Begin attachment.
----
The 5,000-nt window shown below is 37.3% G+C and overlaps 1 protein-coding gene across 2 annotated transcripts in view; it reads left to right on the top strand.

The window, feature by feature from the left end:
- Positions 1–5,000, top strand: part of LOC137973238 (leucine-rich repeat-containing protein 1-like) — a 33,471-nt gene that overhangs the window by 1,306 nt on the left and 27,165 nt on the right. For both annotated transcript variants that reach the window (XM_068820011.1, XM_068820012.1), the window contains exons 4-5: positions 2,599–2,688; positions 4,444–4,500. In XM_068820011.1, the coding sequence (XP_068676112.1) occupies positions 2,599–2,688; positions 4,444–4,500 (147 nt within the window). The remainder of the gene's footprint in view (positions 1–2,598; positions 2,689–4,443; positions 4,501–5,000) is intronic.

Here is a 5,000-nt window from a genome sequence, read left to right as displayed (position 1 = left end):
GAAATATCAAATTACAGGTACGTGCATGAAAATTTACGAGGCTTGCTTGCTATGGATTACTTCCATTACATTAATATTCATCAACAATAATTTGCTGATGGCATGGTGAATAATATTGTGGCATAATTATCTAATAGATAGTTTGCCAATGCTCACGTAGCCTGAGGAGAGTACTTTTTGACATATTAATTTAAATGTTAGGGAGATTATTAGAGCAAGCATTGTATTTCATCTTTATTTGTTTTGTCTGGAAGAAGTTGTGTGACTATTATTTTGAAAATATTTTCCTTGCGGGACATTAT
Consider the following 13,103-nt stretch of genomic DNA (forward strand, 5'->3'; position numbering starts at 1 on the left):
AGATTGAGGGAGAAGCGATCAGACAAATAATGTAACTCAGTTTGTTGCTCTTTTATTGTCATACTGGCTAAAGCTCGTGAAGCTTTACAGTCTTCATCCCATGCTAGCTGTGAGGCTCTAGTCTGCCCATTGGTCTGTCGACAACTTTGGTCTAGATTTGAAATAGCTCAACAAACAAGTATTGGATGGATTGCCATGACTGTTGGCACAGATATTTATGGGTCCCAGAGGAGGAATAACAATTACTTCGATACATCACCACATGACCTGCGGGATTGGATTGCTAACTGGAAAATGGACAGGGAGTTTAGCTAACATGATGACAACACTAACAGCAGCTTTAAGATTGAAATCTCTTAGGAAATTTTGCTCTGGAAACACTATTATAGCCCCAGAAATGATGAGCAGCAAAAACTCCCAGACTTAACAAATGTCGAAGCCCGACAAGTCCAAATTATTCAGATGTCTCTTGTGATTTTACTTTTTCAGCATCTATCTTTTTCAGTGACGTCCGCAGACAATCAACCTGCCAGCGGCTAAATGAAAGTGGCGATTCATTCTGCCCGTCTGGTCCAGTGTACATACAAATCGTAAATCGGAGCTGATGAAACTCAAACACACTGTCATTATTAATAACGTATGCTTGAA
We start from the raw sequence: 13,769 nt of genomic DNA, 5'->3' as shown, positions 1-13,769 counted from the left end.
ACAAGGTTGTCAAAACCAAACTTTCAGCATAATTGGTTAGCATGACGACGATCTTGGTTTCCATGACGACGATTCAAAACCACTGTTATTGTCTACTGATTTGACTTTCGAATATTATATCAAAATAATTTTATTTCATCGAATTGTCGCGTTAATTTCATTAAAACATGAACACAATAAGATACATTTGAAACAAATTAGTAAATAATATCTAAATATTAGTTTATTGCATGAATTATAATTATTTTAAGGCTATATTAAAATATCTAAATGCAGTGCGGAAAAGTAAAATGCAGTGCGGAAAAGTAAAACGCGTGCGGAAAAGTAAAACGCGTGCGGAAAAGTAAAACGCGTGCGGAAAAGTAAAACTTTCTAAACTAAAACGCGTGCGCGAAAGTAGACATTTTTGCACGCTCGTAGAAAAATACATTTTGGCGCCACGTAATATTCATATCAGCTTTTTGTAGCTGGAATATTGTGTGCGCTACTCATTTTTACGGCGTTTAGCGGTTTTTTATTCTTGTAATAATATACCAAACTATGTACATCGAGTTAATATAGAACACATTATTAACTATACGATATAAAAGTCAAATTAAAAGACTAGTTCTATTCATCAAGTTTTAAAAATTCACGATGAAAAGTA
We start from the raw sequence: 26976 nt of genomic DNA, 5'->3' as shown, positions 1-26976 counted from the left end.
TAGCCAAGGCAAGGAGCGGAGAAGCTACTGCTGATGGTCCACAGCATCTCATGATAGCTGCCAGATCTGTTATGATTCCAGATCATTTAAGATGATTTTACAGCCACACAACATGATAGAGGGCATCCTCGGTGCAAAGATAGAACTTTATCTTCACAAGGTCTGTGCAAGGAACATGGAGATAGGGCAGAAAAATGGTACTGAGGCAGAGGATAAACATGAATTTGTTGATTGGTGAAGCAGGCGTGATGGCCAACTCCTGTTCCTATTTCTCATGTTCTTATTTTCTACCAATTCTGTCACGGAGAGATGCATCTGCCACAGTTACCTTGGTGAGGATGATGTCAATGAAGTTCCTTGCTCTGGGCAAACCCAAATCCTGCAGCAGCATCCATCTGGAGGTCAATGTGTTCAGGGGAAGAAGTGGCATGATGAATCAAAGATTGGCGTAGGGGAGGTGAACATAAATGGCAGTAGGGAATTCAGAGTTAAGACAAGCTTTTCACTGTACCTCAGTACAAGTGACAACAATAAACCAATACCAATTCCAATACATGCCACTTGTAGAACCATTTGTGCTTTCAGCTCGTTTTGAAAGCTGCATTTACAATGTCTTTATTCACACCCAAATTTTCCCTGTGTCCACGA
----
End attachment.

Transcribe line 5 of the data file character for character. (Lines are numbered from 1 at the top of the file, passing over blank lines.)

GAAATATCAAATTACAGGTACGTGCATGAAAATTTACGAGGCTTGCTTGCTATGGATTACTTCCATTACATTAATATTCATCAACAATAATTTGCTGATGGCATGGTGAATAATATTGTGGCATAATTATCTAATAGATAGTTTGCCAATGCTCACGTAGCCTGAGGAGAGTACTTTTTGACATATTAATTTAAATGTTAGGGAGATTATTAGAGCAAGCATTGTATTTCATCTTTATTTGTTTTGTCTGGAAGAAGTTGTGTGACTATTATTTTGAAAATATTTTCCTTGCGGGACATTAT